These questions continue to be asked and in truth need to be addressed across the board. That is the spirit we have adopted in forming the Translation Commons Certification Group.
One figure I consistently turn to on matters relating to translation, especially regarding tech and language industry practices, is Jost Zetzsche, who is involved in this project and is a member of the Translation Commons Advisory Board. He is well-known throughout the community and held in high esteem for his in-depth knowledge and authoritative voice. He is a shrewd analyst of our community’s unique place in the cultural and business worlds and deft at offering solutions to improve our working lives. Equally accomplished and also held in high regard is Arturo Bobea, whose experience as an interpreter is outstanding. He too is renowned for both his acumen and standing as a reliable source of information on the working lives of interpreters and their hard-won skills. I am fortunate to be working with both of them as part of Translation Commons’ effort to raise the profile of certification as an issue that will benefit the entire community.
When I asked Zetzsche to outline his ideas of what we might achieve with this initiative, he responded at length: “What we hope to achieve with this is to provide a platform that allows translation professionals to showcase their academic and certification accolades along with similarly qualified colleagues. For translation buyers or LSPs, this will offer the possibility to hire professionals with a greater degree of certainty. As we find, for instance, with language combinations that are not often encountered or even in the more typical language combinations when demand outstrips supply. Since academic degrees or certifications are of course not the only thing that can describe someone’s qualifications, the next step will then be to also add a rating system so that there will be further qualitative benchmarks.” The fact that we can anticipate innovation in an intrinsic professional capacity indicates, at least to me, how much life there is in our community. Let’s face it, the field is always open for ideas in how we might best appraise quality and authoritatively assure it.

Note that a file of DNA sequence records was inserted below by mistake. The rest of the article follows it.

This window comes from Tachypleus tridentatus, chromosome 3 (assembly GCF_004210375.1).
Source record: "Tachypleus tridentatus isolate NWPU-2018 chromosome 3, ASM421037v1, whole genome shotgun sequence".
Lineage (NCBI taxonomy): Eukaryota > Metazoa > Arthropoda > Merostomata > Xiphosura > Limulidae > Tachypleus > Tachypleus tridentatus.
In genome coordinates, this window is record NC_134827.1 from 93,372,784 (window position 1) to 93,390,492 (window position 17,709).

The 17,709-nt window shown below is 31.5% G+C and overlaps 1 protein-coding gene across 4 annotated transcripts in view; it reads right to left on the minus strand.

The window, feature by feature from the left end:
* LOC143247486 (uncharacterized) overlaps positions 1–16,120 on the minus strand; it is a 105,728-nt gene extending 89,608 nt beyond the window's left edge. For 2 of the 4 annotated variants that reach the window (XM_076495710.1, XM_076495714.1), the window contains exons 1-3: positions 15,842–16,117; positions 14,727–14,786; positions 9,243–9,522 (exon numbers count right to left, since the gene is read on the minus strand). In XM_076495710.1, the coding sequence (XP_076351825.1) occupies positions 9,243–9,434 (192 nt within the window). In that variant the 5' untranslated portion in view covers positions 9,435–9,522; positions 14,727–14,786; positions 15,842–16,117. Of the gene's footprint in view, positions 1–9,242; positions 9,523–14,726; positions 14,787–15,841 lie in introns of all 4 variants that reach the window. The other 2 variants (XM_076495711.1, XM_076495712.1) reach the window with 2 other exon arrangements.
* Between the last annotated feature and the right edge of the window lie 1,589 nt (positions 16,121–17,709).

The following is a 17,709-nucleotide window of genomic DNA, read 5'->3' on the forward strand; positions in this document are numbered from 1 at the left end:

Bobea reminded me that “perfection in our industry is subjective; it depends on many factors as it is not an exact science, and it’s hard for us to agree on what it even is in most cases.” Bobea is aware from the immediacy of interpreting in ensuring that language quality is accurate and consistent. He went on to tell me that, “Certification is the closest guide towards standardization we have available; one that has been researched, built, reviewed, tested, followed-up on and adjusted. Being certified provides a sense of proficiency in those standards and participation in the industry as a whole, not only as an individual.” Understanding exactly what is at stake and its value to the community does not just come from theory and procedures resulting from it. It requires working experience. “With this project, we aim to highlight those professionals that have gone the extra mile, that have gone through the process, that want to represent the industry with the highest standards of practice,” he says. He went on to describe his vision for what we might achieve in this work: “We also want to provide global information and resources, whether it would be for those who seek to belong to that elite group that is building the industry up, clients or LSPs looking for quality professionals, or even for those who are trying to have more exposure. We seek to become a hub of information that is currently scattered or not easily found otherwise.”
We plan to harness the team’s insights and skills to bridge the gap that will allow an effective flow-control from an education in translation to a professional status ensuring that translation buyers’ requirements are fulfilled. The bonus I see here is that each time a customer is delighted, the status of our community is enhanced. If that happens regularly, then language professionals will receive due recognition for their skills instead of being taken for granted. At least, that’s the hope.